Unifor wants urgent meeting to discuss pending layoffs at Bombardier Thunder Bay plant

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As a war of guaranties continues over who is responsible for hundreds of layoffs at a Bombardier plant in Bellow Bay, the head of Unifor on Thursday called for an urgent meeting to hammer out a scheme on the way forward.

Bombardier confirmed Wednesday it would lay off 550 workers at its Explode Bay plant effective Nov. 4. 

Unifor National President Jerry Dias rephrased on Metro Morning Thursday that rather than pointing feels, all parties involved should immediately come to the table to discuss finding outs.

“We need to get everybody in a room, we need to take a look at what the requirements are and we essential to get with it,” Dias said.

“There’s going to be layoffs in November, there’s no way everywhere it, so the question becomes how long? Are people going to be laid off for four months, six months, a year, 18 months, two years? If woman are going to be laid off for an extended time they are going to leave the community and they’re present to get jobs in different industries.”

On Wednesday, federal Employment Minister Patty Hajdu, who represents the Rumble Bay area in Parliament, said in a news release that Ontario Top Doug Ford “sat on his hands and made empty promises” about works that would have given the workers more items to erect and help stave off the 550 layoffs — roughly half of the plant’s unalloyed workforce.

But Ford fired back, saying the province has a $28.5-billion arrange to expand transit but Ottawa hasn’t come through with a monetary commitment of its own to support that work. In addition, Ford said he aroused up a contract for GO Transit trains worth some $130 million to eschew keep the plant open.

“I haven’t seen hide nor hair from the federal superintendence,” Ford said. “Where is their money? They’ve done assuredly nothing to support these people in Thunder Bay. We have a plan fill in there that can keep these people employed.”

Unifor wants urgent meeting to discuss pending layoffs at Bombardier Thunder Bay plant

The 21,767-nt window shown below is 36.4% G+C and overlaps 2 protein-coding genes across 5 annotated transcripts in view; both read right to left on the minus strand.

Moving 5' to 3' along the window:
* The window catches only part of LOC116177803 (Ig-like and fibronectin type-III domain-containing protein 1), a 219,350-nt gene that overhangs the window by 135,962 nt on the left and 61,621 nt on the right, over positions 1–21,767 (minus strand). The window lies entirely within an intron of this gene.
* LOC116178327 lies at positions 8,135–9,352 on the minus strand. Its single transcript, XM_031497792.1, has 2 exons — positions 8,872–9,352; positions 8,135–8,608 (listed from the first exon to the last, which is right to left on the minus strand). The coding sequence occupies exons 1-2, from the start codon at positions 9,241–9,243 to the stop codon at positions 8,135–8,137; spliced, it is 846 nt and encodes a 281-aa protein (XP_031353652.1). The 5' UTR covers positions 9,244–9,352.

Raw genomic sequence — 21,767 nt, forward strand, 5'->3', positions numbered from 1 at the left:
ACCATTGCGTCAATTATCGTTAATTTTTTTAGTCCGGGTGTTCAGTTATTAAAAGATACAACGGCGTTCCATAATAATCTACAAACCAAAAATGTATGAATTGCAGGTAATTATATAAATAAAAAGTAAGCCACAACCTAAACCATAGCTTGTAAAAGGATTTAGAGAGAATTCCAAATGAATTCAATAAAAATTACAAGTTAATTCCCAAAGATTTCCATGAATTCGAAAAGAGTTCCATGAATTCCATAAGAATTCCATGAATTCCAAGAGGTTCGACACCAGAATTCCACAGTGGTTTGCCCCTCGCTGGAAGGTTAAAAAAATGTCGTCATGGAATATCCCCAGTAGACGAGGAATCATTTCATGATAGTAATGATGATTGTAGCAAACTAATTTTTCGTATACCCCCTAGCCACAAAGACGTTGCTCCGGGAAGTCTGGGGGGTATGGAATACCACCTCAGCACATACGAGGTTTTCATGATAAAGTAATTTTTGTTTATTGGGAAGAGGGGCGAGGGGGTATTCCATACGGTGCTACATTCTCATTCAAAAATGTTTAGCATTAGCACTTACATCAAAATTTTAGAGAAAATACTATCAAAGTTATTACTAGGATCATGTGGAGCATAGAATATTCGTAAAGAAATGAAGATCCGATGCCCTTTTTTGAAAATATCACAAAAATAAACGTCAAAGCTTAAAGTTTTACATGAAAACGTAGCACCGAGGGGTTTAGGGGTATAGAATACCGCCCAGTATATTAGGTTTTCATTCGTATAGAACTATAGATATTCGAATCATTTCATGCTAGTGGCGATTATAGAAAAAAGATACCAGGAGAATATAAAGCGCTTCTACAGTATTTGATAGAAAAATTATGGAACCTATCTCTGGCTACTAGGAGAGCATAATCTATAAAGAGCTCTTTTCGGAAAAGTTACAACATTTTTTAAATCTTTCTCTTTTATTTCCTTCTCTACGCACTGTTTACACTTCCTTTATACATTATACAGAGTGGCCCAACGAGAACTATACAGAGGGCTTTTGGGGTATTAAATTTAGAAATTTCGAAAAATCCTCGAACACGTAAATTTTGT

Bombardier has approved it will lay off 550 workers at the Thunder Bay, Ont., plant effective Nov. 4. (CBC)

With the layoffs tower, Dias said it’s time to get beyond the blame game.

“There’s a lot of responsibility to go around all over the place. We’ve been raising this with both levels of oversight for over a year, so the fact that the announcement of 550 layoffs be relevant to as a shock to them, I find unbelievable,” he said.

“There’s real dnouements if we can get everybody in a room. I can’t believe we’re talking about the largest employer in Pealing Bay and I can’t get the federal government, the provincial government, the company and myself in a room to say ‘OK, what does it look delight in?'”

Dias is concerned that if the Bombardier workers are not given a definite timeline for the layoffs, they will-power start searching for employment and some might even leave the section.

“Clearly there has to be a plan. We know that the TTC needs 60 LRVs, we differentiate that with the $28.5 billion-infrastructure announcement that they demand all kinds of subways. We need the rockets, so there’s all kinds of work to retain this plant but you’ve got to get everybody in a room and a plan to say ‘here’s what it looks have a fondness,'” he said.

“When the work is inevitably awarded, which it settle upon be, you are not going to have skilled workers in order to assemble the trains. So that’s why there needs to be a arrangement and we need to know it quickly,” he said.

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